The “Reclaim Your Face” alliance, founded in November, which calls for a ban on biometric face recognition and other forms of automated mass surveillance based on body characteristics, can be launched as an official European Citizens’ Initiative (ECI). The EU Commission gave the green light for this on Thursday and registered the civil society action as an EBI. This will allow the organizers to start collecting signatures in support of their proposal within the next six months.
One million EU citizens
The citizens’ initiative should be open to signing from mid-February. If it is signed by a million EU citizens from at least seven different Member States within a year, the Commission has to respond within six months. The government institution in Brussels is free to decide whether or not to comply with the request. In any case, it must justify its decision publicly.
In principle, an initiative is admissible if the proposed measure is not manifestly outside the framework within which the Commission can make a proposal for a legal act. In addition, a claim must not be recognizably abusive, dubious or harassing and not obviously violate the values of the community.
The civil rights organizations Hermes Center (Italy), Homo Digitalis (Greece), Bits of Freedom (Netherlands), Iuridicum Remedium (Czech Republic), Share Foundation (Serbia), Access Now and the umbrella association European Digital Rights (EDRi) have “Reclaim Your Face” brought to life. So far, a total of 22 civil society groups have supported the appeal. Above all, they want to protect and preserve public spaces as places of free expression for all citizens.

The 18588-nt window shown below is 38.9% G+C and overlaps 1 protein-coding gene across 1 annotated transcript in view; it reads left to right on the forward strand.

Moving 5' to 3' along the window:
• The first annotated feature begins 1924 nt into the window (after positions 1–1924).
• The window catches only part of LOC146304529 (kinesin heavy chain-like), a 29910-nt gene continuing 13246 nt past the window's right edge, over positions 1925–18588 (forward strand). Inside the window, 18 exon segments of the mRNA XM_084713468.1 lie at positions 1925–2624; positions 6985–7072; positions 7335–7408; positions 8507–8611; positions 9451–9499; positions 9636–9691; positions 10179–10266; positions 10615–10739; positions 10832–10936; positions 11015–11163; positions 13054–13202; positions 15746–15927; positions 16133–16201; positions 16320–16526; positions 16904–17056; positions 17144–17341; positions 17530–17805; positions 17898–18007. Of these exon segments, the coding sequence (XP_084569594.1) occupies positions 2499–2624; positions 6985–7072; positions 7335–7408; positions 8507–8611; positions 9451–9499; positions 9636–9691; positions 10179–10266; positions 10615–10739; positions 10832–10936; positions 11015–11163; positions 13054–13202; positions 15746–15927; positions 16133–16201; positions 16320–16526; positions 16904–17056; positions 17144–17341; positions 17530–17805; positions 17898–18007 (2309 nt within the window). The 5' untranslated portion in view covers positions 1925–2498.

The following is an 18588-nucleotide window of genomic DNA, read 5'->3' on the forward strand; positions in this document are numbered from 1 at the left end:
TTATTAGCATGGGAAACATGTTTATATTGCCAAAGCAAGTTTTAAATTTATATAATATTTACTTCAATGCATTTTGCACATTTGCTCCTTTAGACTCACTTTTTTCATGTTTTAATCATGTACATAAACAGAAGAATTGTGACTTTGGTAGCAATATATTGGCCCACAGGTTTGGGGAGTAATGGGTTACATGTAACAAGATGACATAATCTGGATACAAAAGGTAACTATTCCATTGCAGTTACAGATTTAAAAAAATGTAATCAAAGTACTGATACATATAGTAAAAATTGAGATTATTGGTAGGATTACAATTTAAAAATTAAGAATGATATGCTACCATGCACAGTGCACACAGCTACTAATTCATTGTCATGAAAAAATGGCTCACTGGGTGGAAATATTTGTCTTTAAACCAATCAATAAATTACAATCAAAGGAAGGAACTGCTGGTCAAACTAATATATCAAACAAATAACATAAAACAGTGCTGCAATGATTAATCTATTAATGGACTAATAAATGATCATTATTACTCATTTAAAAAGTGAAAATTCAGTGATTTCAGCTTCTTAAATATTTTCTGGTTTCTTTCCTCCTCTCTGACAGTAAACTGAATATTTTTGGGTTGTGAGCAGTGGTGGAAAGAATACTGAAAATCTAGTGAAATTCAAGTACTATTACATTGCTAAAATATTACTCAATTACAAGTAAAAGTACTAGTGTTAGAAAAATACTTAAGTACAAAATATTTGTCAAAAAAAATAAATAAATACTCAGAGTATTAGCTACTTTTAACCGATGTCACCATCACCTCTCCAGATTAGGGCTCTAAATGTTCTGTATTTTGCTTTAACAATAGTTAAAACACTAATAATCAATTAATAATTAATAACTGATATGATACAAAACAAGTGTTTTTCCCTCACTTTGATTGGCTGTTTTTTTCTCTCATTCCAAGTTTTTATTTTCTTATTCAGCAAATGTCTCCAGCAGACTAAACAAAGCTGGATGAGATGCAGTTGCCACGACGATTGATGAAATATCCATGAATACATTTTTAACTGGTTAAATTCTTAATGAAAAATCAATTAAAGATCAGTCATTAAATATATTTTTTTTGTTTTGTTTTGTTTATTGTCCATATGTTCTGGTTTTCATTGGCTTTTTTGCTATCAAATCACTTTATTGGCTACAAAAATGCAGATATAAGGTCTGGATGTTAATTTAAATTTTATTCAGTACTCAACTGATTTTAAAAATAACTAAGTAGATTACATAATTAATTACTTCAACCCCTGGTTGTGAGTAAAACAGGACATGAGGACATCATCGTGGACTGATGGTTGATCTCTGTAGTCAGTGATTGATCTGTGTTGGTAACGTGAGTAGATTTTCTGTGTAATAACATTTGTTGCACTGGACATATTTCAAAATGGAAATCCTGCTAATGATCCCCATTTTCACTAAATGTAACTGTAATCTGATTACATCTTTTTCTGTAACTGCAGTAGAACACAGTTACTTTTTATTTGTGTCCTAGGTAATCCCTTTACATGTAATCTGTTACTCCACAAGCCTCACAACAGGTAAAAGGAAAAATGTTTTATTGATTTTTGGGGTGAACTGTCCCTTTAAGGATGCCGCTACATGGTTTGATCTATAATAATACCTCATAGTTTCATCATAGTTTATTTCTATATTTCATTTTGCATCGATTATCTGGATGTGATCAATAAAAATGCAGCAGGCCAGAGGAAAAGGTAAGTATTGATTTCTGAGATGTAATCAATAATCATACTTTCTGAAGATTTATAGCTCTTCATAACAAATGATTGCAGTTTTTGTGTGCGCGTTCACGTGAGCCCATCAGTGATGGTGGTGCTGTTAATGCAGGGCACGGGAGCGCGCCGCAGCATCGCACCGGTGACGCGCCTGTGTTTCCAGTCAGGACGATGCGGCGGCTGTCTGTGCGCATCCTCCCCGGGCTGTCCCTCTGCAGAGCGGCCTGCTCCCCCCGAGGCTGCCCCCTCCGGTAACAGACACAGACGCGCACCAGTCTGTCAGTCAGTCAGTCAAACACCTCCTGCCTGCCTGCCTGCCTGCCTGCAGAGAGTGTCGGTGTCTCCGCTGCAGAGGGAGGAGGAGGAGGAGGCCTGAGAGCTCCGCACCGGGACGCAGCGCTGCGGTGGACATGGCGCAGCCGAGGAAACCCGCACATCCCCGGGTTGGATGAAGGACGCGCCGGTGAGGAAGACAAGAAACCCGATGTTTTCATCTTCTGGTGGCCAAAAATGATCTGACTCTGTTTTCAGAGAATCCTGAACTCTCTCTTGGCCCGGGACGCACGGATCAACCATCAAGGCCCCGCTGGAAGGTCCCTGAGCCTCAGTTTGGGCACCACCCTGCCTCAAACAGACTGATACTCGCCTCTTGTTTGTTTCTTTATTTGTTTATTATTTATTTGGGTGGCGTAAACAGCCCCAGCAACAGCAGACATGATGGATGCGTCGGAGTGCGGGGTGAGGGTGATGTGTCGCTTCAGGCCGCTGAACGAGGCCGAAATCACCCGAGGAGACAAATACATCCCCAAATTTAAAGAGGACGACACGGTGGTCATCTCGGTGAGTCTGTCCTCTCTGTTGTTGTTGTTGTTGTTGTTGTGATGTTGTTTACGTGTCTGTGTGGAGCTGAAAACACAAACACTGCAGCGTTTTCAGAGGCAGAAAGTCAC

Discrimination and surveillance
The initiative “works for a society in which each of us can live without being treated as suspicious for who we are or what we look like,” said Ella Jakubowska from EDRi. She welcomed the Commission’s move, as biometric techniques are “used for discrimination and surveillance purposes”. They discouraged people from “living freely, expressing themselves and organizing in public”.
Last year, Commission Vice-President Margrethe Vestager brought a temporary ban on automated facial recognition in public spaces into play, but later no longer considered such a step necessary.